UCSB Extension's "Fundamentals of Technical Writing" instructor Rebecca Anderson witnessed firsthand the historic pharmaceutical breakthrough that, almost overnight, rewrote the previously hopeless tragedy of mother-to-child-transmitted pediatric AIDS.
“One investigator told me that ‘Nevirapine changed the face of AIDS globally,’” she now says, referring to the drug whose development and implementation have slowed dramatically the incidence of mother-to-child transmission of HIV.
Dr. Anderson has written a book about the drug and its game-changing rollout. Nevirapine and the Quest to End Pediatric AIDS published in February and was written from a privileged perspective. A pharmacologist by training, at the time of the events described in her book, Dr. Anderson was in the employ of pharmaceutical giant Boehringer Ingelheim, the company whose team developed Nevirapine.
“I provided project management support to the scientific team at BI during the research and early development of Nevirapine,” she explains.
She saw the drug evolve in painstaking steps, from a theory to a paradigm-changing weapon in the global war against pediatric AIDS; a scourge which the AIDS research community had battled with little success to that point.
“The pivotal event was the discovery that a single dose of Nevirapine, given to a woman during labor, could prevent HIV transmission to her infant,” she said.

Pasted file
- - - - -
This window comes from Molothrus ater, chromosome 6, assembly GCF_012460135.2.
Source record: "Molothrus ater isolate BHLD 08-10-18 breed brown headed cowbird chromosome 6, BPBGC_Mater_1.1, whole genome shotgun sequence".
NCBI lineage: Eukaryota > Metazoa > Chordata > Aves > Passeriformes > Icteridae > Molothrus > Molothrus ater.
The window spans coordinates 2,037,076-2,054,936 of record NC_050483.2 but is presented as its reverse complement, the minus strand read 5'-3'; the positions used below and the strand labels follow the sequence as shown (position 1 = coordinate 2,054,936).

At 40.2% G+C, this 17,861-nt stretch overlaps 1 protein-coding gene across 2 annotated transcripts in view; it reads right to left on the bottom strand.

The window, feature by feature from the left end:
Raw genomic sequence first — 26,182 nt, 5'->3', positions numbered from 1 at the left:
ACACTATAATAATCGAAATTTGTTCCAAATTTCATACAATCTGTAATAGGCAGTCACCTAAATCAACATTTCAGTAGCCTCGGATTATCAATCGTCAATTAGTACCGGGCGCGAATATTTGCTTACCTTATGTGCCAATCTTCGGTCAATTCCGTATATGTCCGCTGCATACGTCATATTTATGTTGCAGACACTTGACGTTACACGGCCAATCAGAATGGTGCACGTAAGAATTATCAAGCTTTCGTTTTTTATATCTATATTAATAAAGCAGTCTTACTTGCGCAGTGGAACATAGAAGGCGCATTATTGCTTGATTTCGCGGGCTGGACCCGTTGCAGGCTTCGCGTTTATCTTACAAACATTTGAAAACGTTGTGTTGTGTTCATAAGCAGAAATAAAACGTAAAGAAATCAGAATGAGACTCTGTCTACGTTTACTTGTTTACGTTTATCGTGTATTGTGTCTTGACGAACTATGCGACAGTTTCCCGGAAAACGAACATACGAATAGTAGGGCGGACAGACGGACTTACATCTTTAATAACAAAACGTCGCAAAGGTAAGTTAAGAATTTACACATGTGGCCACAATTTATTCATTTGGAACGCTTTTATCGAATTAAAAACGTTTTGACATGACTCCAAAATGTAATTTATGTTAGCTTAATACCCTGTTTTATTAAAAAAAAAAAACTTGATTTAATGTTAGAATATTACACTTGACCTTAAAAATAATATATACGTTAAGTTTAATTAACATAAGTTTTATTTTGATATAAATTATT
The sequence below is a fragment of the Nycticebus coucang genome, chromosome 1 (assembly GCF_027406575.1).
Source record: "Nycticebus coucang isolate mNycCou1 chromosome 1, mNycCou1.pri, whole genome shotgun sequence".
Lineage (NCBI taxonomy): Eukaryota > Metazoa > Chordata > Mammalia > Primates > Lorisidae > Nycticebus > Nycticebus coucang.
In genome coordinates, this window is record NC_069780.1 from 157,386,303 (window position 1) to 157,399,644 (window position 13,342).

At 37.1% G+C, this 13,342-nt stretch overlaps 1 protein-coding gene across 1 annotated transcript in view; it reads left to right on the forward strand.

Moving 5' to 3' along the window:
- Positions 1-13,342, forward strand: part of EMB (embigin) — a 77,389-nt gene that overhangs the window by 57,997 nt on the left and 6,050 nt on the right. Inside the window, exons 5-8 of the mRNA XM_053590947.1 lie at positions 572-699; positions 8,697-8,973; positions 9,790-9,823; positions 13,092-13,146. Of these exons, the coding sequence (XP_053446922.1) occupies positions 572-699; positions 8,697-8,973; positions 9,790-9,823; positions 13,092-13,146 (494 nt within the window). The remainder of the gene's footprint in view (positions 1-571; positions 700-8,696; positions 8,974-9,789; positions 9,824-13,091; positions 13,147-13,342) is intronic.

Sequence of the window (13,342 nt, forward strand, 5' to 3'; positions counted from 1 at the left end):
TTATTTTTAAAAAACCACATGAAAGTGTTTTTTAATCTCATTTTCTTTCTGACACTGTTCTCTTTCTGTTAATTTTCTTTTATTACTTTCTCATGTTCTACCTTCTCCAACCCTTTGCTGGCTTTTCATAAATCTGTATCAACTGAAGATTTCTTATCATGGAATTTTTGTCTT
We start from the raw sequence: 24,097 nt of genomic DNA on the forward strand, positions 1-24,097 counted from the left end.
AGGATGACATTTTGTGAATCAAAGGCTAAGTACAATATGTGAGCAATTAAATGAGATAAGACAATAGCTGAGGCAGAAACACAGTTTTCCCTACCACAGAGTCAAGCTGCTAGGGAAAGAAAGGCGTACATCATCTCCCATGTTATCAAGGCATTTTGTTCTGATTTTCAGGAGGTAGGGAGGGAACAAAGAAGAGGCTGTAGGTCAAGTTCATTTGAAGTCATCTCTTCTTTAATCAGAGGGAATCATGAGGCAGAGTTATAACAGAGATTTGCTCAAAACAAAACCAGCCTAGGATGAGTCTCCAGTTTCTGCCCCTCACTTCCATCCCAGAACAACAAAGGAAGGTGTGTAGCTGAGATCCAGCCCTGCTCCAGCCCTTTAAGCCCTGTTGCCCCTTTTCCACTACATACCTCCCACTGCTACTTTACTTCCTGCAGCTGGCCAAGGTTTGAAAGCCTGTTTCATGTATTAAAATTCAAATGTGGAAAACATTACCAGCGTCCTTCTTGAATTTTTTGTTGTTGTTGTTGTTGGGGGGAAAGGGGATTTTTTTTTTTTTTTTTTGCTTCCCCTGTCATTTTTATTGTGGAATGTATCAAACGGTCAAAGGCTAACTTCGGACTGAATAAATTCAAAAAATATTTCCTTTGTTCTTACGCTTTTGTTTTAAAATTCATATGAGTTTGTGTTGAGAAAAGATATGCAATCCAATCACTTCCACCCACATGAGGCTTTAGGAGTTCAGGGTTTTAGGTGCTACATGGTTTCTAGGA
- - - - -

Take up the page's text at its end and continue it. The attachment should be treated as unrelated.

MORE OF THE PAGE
This ‘single dose’ characteristic of the drug, along with its comparative affordability in those parts of the world most affected by mother-to-child pediatric AIDS, made it a true game-changer.
Today, Dr. Anderson is a renowned medical writer, and this spring quarter she will be bringing that expertise to bear in her UCSB Extension course "Fundamentals of Technical Writing." The course begins April 14.
“Writing the book enhanced my skills in writing narrative, gathering information, and fact-checking," she said. "It also gave me insights regarding the current trends in the publishing world, such as writing proposals, interacting with editors, and satisfying various media requirements. All of those are fundamental to good technical writing, and I will incorporate those lessons into the course.”
UCSB Extension offers certificate programs, courses and seminars for personal and professional development on a year-round basis. Courses are open to the general public, including UCSB students. UCSB Extension is wholly supported by student fees and receives no state funds.
— Jeff Wing represents UCSB Extension.